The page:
Target: 100% in-person classes by November

By: Nestor Corrales - Philippine Daily Inquirer | July 06,2022 - 09:47 AM
Photo of limited face-to-face classes for story:Target: 100% in-person classes by November

(INQUIRER FILE PHOTO)

MANILA, Philippines — The government wants to resume in-person classes at full capacity by November this year even with the increasing COVID-19 cases in the country, President Ferdinand Marcos Jr. said on Tuesday.

In his first press briefing as president, Marcos said Vice President Sara Duterte, who is also the education secretary, relayed during their first Cabinet meeting in Malacañang her department’s plan for a gradual resumption of in-person classes for the school year 2022-2023 until full capacity is reached after three months.

“There are some things that are immediately accessible in the sense that we can start doing something about it already. The first thing that is an example of that was Inday Sara’s announcement that we have a plan for full face-to-face (classes) by November of this year,” the president told reporters in Malacañang.

He said the Department of Education (DepEd) would start a phased in-person schooling by September and wanted “100-percent attendance” by November.

The DepEd earlier said that 38,000 schools in the country were ready for in-person classes for the opening of the school year in August.

Neda chief’s warning

On Monday, Socioeconomic Planning Secretary Arsenio Balisacan urged the DepEd to immediately resume face-to-face classes, or risk the future Filipino labor force lagging behind those of its neighbors.

“When they join the labor market five to 10 years from now, they will not be as competitive as our neighbors, who have already opened up and provided better access to [education],” Balisacan said.

“This pandemic has been so inequitable; it has exacerbated the inequality of opportunities in education. So we should reduce and address that inequality,” said the chief of the National Economic and Development Authority (Neda).

The country is one of the last to resume full-time in-person classes since the pandemic began, with schools shuttered in March 2020 in tandem with lengthy lockdowns.

The UN children’s agency has warned that school closures have caused enormous losses in education worldwide, with some governments slow to reopen classrooms even as vaccination rates increased.

EYES ON THE ECONOMY President Marcos presides over his first Cabinet meeting in Malacañang on Tuesday, telling his officials that the economic managers will set the overall policy that his administration will follow. He is yet to name other members of his Cabinet, including the secretaries for health, environment, science and technology, energy and human settlements. —SCREENGRAB FROM RTVM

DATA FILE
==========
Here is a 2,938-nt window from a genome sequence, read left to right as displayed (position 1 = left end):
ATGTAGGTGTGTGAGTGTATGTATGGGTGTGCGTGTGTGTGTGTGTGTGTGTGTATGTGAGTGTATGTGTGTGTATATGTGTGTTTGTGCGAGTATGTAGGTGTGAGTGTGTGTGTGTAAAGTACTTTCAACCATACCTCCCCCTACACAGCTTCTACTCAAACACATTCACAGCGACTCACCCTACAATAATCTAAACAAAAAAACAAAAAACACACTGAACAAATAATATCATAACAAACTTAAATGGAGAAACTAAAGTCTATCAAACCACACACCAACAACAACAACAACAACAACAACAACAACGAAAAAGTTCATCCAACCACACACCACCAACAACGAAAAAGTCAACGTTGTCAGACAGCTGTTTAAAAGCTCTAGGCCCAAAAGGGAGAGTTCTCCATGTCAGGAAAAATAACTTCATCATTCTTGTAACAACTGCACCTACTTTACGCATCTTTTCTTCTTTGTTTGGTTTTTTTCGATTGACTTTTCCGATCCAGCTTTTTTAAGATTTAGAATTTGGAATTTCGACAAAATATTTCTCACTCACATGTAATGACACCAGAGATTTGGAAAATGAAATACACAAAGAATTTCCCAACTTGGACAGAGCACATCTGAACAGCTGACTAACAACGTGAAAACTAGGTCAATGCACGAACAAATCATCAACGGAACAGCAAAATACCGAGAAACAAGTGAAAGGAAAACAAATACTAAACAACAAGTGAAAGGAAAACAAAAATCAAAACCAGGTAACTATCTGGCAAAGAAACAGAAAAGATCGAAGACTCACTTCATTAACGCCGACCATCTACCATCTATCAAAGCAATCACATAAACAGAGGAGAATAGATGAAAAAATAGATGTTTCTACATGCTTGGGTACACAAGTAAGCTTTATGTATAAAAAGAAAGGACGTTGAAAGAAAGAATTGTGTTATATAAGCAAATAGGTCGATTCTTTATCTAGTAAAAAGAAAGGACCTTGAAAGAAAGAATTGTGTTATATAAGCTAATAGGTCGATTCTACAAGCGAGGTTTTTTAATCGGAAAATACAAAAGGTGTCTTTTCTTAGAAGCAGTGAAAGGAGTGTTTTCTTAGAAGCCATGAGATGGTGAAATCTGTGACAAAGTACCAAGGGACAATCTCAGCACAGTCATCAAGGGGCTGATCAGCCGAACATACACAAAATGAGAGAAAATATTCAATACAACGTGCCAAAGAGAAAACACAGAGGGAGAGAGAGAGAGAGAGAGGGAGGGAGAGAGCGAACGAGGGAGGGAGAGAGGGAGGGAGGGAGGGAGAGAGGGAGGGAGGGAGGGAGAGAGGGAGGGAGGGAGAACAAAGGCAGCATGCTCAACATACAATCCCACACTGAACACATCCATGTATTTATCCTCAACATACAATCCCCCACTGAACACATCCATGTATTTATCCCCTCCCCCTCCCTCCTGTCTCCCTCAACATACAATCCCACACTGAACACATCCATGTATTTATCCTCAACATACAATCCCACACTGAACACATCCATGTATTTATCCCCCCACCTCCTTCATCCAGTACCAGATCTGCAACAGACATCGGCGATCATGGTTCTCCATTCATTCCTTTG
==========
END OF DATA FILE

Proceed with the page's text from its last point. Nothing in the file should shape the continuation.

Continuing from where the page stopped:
“We have a plan for full face-to-face (schooling) by November of this year,” Marcos said. “Let’s get this done quickly. Of course, we’re careful but we’re always in a hurry because we have to get much done in very little time.”

Marcos said school reopenings will start in September and ramp up rapidly over the next two months, accompanied by a vaccination campaign.

About 64 percent of the country’s population of 110 million are fully vaccinated.

Former President Rodrigo Duterte allowed children to return to classrooms in just 100 schools out of more than 61,000 in November last year, but ruled out a full resumption before his term ended last month, citing health concerns.

The policy was seen by critics as exacerbating an education crisis in the country.

Teachers’ complaints

Alliance of Concerned Teachers secretary-general Raymond Basilio welcomed the new government’s announcement.

“Our teachers have seen a terrible loss of learning since 2020 that is exacerbating poverty,” he said.

Basilio said some teachers in the association had complained that a number of elementary and even high school students still could not read or write.

He told Agence France-Presse (AFP) that the government’s “blended” learning program — involving online classes, printed materials, and lessons broadcast on television and social media — was “problematic.”

Modules were poorly vetted and young Filipinos had limited internet access, he said.

A report published jointly last month by Unicef and other agencies said the pandemic had increased “learning poverty” by a third in low- and middle-income countries, with an estimated 70 percent of 10-year-olds unable to understand a simple written text.